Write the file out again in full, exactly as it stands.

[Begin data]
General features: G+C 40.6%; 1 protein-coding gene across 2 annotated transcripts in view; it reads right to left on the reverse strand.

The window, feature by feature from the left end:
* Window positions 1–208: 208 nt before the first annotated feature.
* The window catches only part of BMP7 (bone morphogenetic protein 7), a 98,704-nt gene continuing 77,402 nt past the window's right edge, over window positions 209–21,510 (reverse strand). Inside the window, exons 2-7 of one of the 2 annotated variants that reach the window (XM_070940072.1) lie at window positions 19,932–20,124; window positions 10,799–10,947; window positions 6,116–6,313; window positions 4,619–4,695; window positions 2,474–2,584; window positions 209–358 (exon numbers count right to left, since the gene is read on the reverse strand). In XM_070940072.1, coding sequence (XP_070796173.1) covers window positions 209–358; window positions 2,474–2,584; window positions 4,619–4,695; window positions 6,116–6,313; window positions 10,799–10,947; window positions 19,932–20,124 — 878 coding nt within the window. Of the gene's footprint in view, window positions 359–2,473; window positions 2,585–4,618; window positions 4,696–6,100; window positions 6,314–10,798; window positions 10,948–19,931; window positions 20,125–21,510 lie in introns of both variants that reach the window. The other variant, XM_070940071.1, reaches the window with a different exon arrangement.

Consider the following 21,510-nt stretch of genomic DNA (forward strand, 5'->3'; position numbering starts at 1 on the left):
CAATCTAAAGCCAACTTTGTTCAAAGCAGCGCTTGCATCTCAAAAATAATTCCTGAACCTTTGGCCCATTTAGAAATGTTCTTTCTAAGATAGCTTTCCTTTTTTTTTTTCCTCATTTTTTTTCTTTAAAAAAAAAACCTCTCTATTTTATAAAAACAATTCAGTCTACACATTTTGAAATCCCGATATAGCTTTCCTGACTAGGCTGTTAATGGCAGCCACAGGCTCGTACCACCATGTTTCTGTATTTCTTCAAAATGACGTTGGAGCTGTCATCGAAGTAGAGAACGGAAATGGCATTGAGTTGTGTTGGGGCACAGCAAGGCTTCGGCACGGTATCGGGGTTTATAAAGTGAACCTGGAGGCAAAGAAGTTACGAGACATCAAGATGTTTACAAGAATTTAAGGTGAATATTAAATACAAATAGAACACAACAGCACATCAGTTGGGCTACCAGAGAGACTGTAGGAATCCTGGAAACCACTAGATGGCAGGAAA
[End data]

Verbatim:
General features: G+C 40.6%; 1 protein-coding gene across 2 annotated transcripts in view; it reads right to left on the reverse strand.

The window, feature by feature from the left end:
* Window positions 1–208: 208 nt before the first annotated feature.
* The window catches only part of BMP7 (bone morphogenetic protein 7), a 98,704-nt gene continuing 77,402 nt past the window's right edge, over window positions 209–21,510 (reverse strand). Inside the window, exons 2-7 of one of the 2 annotated variants that reach the window (XM_070940072.1) lie at window positions 19,932–20,124; window positions 10,799–10,947; window positions 6,116–6,313; window positions 4,619–4,695; window positions 2,474–2,584; window positions 209–358 (exon numbers count right to left, since the gene is read on the reverse strand). In XM_070940072.1, coding sequence (XP_070796173.1) covers window positions 209–358; window positions 2,474–2,584; window positions 4,619–4,695; window positions 6,116–6,313; window positions 10,799–10,947; window positions 19,932–20,124 — 878 coding nt within the window. Of the gene's footprint in view, window positions 359–2,473; window positions 2,585–4,618; window positions 4,696–6,100; window positions 6,314–10,798; window positions 10,948–19,931; window positions 20,125–21,510 lie in introns of both variants that reach the window. The other variant, XM_070940071.1, reaches the window with a different exon arrangement.

Consider the following 21,510-nt stretch of genomic DNA (forward strand, 5'->3'; position numbering starts at 1 on the left):
CAATCTAAAGCCAACTTTGTTCAAAGCAGCGCTTGCATCTCAAAAATAATTCCTGAACCTTTGGCCCATTTAGAAATGTTCTTTCTAAGATAGCTTTCCTTTTTTTTTTTCCTCATTTTTTTTCTTTAAAAAAAAAACCTCTCTATTTTATAAAAACAATTCAGTCTACACATTTTGAAATCCCGATATAGCTTTCCTGACTAGGCTGTTAATGGCAGCCACAGGCTCGTACCACCATGTTTCTGTATTTCTTCAAAATGACGTTGGAGCTGTCATCGAAGTAGAGAACGGAAATGGCATTGAGTTGTGTTGGGGCACAGCAAGGCTTCGGCACGGTATCGGGGTTTATAAAGTGAACCTGGAGGCAAAGAAGTTACGAGACATCAAGATGTTTACAAGAATTTAAGGTGAATATTAAATACAAATAGAACACAACAGCACATCAGTTGGGCTACCAGAGAGACTGTAGGAATCCTGGAAACCACTAGATGGCAGGAAA